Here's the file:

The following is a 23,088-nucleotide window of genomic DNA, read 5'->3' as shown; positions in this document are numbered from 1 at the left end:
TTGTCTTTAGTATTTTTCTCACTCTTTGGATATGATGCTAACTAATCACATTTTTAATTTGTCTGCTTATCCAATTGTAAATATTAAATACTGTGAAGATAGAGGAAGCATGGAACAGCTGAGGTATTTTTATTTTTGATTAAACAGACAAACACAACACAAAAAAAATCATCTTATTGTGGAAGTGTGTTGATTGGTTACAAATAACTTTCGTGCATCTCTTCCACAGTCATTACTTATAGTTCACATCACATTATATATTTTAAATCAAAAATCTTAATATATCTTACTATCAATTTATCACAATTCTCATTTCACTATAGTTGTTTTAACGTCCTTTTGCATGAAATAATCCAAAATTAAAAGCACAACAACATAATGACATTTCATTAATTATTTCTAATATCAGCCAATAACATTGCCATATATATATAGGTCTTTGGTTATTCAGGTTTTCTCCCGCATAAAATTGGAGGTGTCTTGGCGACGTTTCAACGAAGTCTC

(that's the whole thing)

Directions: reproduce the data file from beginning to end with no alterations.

The following is a 23,088-nucleotide window of genomic DNA, read 5'->3' as shown; positions in this document are numbered from 1 at the left end:
TTGTCTTTAGTATTTTTCTCACTCTTTGGATATGATGCTAACTAATCACATTTTTAATTTGTCTGCTTATCCAATTGTAAATATTAAATACTGTGAAGATAGAGGAAGCATGGAACAGCTGAGGTATTTTTATTTTTGATTAAACAGACAAACACAACACAAAAAAAATCATCTTATTGTGGAAGTGTGTTGATTGGTTACAAATAACTTTCGTGCATCTCTTCCACAGTCATTACTTATAGTTCACATCACATTATATATTTTAAATCAAAAATCTTAATATATCTTACTATCAATTTATCACAATTCTCATTTCACTATAGTTGTTTTAACGTCCTTTTGCATGAAATAATCCAAAATTAAAAGCACAACAACATAATGACATTTCATTAATTATTTCTAATATCAGCCAATAACATTGCCATATATATATAGGTCTTTGGTTATTCAGGTTTTCTCCCGCATAAAATTGGAGGTGTCTTGGCGACGTTTCAACGAAGTCTC